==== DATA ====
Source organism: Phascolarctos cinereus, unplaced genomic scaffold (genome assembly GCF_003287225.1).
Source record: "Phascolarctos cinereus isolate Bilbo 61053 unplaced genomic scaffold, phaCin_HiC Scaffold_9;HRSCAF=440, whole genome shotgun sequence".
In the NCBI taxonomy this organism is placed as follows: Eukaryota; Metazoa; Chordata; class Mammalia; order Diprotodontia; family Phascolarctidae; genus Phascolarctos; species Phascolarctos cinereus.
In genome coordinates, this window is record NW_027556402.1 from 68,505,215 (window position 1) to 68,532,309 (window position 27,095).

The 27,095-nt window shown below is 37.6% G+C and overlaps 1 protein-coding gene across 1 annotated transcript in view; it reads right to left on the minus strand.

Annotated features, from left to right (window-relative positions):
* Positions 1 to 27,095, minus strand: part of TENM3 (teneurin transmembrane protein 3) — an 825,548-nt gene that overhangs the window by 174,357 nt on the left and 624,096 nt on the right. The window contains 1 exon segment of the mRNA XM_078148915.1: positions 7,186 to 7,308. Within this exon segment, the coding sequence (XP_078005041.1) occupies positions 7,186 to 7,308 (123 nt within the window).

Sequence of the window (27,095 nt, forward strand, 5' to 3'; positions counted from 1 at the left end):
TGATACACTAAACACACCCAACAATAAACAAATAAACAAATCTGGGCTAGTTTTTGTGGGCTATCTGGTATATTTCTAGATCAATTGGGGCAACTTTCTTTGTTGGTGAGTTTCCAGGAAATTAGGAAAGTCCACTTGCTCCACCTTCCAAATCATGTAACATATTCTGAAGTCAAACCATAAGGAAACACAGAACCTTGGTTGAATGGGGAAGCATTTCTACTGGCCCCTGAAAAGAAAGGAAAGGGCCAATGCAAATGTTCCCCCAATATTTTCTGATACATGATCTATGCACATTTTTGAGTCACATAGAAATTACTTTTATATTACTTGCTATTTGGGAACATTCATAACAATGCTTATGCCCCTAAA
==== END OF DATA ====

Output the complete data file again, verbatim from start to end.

Source organism: Phascolarctos cinereus, unplaced genomic scaffold (genome assembly GCF_003287225.1).
Source record: "Phascolarctos cinereus isolate Bilbo 61053 unplaced genomic scaffold, phaCin_HiC Scaffold_9;HRSCAF=440, whole genome shotgun sequence".
In the NCBI taxonomy this organism is placed as follows: Eukaryota; Metazoa; Chordata; class Mammalia; order Diprotodontia; family Phascolarctidae; genus Phascolarctos; species Phascolarctos cinereus.
In genome coordinates, this window is record NW_027556402.1 from 68,505,215 (window position 1) to 68,532,309 (window position 27,095).

The 27,095-nt window shown below is 37.6% G+C and overlaps 1 protein-coding gene across 1 annotated transcript in view; it reads right to left on the minus strand.

Annotated features, from left to right (window-relative positions):
* Positions 1 to 27,095, minus strand: part of TENM3 (teneurin transmembrane protein 3) — an 825,548-nt gene that overhangs the window by 174,357 nt on the left and 624,096 nt on the right. The window contains 1 exon segment of the mRNA XM_078148915.1: positions 7,186 to 7,308. Within this exon segment, the coding sequence (XP_078005041.1) occupies positions 7,186 to 7,308 (123 nt within the window).

Sequence of the window (27,095 nt, forward strand, 5' to 3'; positions counted from 1 at the left end):
TGATACACTAAACACACCCAACAATAAACAAATAAACAAATCTGGGCTAGTTTTTGTGGGCTATCTGGTATATTTCTAGATCAATTGGGGCAACTTTCTTTGTTGGTGAGTTTCCAGGAAATTAGGAAAGTCCACTTGCTCCACCTTCCAAATCATGTAACATATTCTGAAGTCAAACCATAAGGAAACACAGAACCTTGGTTGAATGGGGAAGCATTTCTACTGGCCCCTGAAAAGAAAGGAAAGGGCCAATGCAAATGTTCCCCCAATATTTTCTGATACATGATCTATGCACATTTTTGAGTCACATAGAAATTACTTTTATATTACTTGCTATTTGGGAACATTCATAACAATGCTTATGCCCCTAAA